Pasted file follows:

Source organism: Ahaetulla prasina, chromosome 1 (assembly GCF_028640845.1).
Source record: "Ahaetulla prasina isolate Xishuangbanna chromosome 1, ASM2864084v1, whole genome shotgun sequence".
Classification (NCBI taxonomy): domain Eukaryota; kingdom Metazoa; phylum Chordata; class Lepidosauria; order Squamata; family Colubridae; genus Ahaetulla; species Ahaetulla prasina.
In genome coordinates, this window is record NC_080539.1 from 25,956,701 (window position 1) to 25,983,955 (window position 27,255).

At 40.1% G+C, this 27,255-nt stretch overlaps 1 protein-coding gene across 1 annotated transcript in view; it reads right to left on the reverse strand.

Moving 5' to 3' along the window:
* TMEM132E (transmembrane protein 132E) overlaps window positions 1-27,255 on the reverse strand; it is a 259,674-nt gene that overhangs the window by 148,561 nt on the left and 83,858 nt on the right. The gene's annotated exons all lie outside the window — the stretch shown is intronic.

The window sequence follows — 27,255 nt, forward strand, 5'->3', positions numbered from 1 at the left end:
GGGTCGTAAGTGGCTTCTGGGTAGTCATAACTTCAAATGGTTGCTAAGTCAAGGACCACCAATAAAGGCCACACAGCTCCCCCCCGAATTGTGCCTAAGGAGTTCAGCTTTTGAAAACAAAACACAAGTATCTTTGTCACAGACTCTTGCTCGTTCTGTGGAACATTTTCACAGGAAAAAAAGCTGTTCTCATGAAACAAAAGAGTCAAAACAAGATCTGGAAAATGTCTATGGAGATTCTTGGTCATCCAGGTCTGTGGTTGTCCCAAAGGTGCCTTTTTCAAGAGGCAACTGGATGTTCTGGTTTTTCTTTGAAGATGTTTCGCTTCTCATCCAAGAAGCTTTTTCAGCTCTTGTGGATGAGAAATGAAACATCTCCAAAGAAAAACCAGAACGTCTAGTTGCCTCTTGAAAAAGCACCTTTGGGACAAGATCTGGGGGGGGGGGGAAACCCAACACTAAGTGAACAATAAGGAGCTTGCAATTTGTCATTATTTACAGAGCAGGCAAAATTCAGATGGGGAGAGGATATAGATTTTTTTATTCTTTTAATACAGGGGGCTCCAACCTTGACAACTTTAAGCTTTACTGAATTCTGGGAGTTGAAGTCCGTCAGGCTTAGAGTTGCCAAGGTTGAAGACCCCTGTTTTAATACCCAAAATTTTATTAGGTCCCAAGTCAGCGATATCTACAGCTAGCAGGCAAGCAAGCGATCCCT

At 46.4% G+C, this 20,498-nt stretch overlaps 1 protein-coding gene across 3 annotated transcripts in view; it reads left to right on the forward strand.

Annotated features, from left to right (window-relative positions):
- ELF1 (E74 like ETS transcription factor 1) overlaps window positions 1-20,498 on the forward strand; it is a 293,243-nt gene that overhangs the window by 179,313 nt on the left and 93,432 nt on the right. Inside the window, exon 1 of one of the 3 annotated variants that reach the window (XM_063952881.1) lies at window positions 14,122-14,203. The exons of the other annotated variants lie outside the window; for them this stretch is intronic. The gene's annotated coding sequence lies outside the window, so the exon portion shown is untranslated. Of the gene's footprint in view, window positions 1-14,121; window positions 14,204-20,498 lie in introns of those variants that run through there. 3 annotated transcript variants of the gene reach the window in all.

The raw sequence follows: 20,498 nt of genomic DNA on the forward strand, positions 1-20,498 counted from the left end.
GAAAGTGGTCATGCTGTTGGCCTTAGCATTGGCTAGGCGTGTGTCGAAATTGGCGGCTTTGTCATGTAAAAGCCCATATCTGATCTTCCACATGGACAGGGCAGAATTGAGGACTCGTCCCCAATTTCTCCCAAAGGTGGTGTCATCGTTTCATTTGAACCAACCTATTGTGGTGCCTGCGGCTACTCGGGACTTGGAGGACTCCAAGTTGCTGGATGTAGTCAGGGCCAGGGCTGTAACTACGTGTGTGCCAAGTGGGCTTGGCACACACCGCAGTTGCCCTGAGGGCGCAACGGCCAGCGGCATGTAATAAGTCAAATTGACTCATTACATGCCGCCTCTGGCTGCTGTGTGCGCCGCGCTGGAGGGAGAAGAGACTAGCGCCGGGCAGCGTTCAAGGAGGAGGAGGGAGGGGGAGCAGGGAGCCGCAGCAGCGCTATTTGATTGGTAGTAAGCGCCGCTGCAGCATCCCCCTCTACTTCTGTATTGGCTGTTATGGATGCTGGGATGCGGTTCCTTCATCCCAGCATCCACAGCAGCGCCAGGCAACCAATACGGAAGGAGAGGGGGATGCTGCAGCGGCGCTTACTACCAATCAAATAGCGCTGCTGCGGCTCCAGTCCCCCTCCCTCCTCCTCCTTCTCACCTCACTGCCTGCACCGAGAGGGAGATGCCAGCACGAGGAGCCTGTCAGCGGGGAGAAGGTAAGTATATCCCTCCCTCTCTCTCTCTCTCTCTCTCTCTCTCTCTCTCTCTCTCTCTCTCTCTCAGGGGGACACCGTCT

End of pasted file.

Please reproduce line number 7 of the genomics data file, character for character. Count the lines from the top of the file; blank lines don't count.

* TMEM132E (transmembrane protein 132E) overlaps window positions 1-27,255 on the reverse strand; it is a 259,674-nt gene that overhangs the window by 148,561 nt on the left and 83,858 nt on the right. The gene's annotated exons all lie outside the window — the stretch shown is intronic.